Why Pope Francis shouldn’t have washed and kissed the feet of Muslim migrants

“When the Pope kneels before a Muslim, these are the thoughts that will come into the minds of many followers of Islam. For them, the Pope’s gesture will serve as confirmation of the age-old Islamic conception of Christianity as a second-rate religion. Although some Muslims may be moved by the Pope’s gesture and some may even be converted, it’s likely that a majority of Muslims will interpret it as a sign of weakness.” Indeed. And submission. But as the entire Catholic hierarchy and even the rank-and-file clergy appear to be in full submission mode, and determined to stigmatize those who call evil what it is, the Pope’s act was in line with the way the wind is blowing.

Pope Francis kisses the foot of a man during the foot-washing ritual at the Castelnuovo di Porto refugees center, some 30km (18, 6 miles) from Rome, Thursday, March 24, 2016. The pontiff washed and kissed the feet of Muslim, Orthodox, Hindu and Catholic refugees Thursday, declaring them children of the same God, in a gesture of welcome and brotherhood at a time when anti-Muslim and anti-immigrant sentiment has spiked following the Brussels attacks. (L'Osservatore Romano/Pool Photo via AP)
Pope Francis kisses the foot of a man during the foot-washing ritual at the Castelnuovo di Porto refugees center, some 30km (18, 6 miles) from Rome, Thursday, March 24, 2016. The pontiff washed and kissed the feet of Muslim, Orthodox, Hindu and Catholic refugees Thursday, declaring them children of the same God, in a gesture of welcome and brotherhood at a time when anti-Muslim and anti-immigrant sentiment has spiked following the Brussels attacks. (L’Osservatore Romano/Pool Photo via AP)

(Thanks to Urban Infidel for the photo.)

“The Problem with Multicultural Foot Washing,” by William Kilpatrick, Crisis, March 31, 2016:

During Holy Thursday Mass, Pope Francis washed the feet of migrants, three of whom were Muslims. Most Catholics understood this as a gesture of humility and brotherhood. That is how the Catholic press reported it—and that, undoubtedly, was the Pope’s intention.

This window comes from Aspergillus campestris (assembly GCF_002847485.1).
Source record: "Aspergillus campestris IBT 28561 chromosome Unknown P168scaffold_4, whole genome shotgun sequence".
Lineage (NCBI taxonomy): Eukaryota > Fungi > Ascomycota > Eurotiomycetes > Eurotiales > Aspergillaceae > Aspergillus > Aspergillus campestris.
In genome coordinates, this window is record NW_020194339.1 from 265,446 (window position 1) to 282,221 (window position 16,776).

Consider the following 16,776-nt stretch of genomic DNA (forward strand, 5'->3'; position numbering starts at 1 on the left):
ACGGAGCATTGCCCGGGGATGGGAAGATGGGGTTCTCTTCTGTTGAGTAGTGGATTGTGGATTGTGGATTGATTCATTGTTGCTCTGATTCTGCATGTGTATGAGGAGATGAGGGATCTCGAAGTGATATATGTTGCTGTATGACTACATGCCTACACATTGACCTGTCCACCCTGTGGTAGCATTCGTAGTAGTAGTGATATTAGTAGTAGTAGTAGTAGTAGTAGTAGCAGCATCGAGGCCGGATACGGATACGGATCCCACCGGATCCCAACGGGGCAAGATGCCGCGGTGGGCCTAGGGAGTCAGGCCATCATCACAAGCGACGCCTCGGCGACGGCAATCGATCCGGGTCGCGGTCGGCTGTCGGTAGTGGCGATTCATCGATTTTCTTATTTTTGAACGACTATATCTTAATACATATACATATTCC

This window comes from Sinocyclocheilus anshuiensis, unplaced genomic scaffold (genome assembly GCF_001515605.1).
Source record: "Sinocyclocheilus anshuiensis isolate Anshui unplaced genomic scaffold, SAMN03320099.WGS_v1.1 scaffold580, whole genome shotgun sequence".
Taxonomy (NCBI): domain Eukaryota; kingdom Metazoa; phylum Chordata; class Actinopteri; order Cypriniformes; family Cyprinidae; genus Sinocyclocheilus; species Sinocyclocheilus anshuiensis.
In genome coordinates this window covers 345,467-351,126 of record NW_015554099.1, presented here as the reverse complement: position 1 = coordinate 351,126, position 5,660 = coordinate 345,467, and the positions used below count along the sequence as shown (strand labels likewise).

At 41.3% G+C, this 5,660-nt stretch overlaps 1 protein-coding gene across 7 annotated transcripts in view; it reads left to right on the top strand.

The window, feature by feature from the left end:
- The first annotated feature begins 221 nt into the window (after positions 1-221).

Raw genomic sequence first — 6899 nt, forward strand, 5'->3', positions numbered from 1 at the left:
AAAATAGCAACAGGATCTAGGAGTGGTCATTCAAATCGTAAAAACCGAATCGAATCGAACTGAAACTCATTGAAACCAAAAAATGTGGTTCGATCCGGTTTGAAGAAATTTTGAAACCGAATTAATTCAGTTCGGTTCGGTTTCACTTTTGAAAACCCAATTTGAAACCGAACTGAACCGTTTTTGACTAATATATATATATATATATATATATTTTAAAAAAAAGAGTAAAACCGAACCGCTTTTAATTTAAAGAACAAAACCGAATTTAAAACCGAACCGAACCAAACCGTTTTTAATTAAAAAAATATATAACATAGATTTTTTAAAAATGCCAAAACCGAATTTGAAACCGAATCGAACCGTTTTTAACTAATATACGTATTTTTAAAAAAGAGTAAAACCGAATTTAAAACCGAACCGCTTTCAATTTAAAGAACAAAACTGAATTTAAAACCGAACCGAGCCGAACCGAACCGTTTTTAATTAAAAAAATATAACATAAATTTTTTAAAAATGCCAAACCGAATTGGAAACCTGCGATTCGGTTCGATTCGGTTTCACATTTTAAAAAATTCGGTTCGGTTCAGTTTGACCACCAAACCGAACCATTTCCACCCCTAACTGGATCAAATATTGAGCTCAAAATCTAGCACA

Many Muslims, however, may see it differently—not as a gesture of brotherhood, but as one of submission and surrender. The word “Islam” means “submission,” and submission is what Islam expects of other faiths. Muslims consider Islam to be the supreme religion. To the extent that it tolerates the “People of the Book” (Christians and Jews), Islam tolerates them on the condition that they acknowledge its supremacy.

Historically, the People of the Book were expected to assume the status of dhimmis—second-class citizens with limited rights. The origin of this attitude can be found in several verses in the Koran, particularly 9:29, which says that the “People of the Book” are to be fought “until they pay the jizya with willing submission, and feel themselves subdued.”

The conditions that govern the lives of dhimmis were further elaborated in the Pact of Omar (named after the second caliph, Omar bin al-Khattab). The two dozen or so stipulations include a prohibition on building new churches or repairing old ones, a prohibition on displaying crosses, and a demand that dhimmis give up their seats “to honor the Muslims.”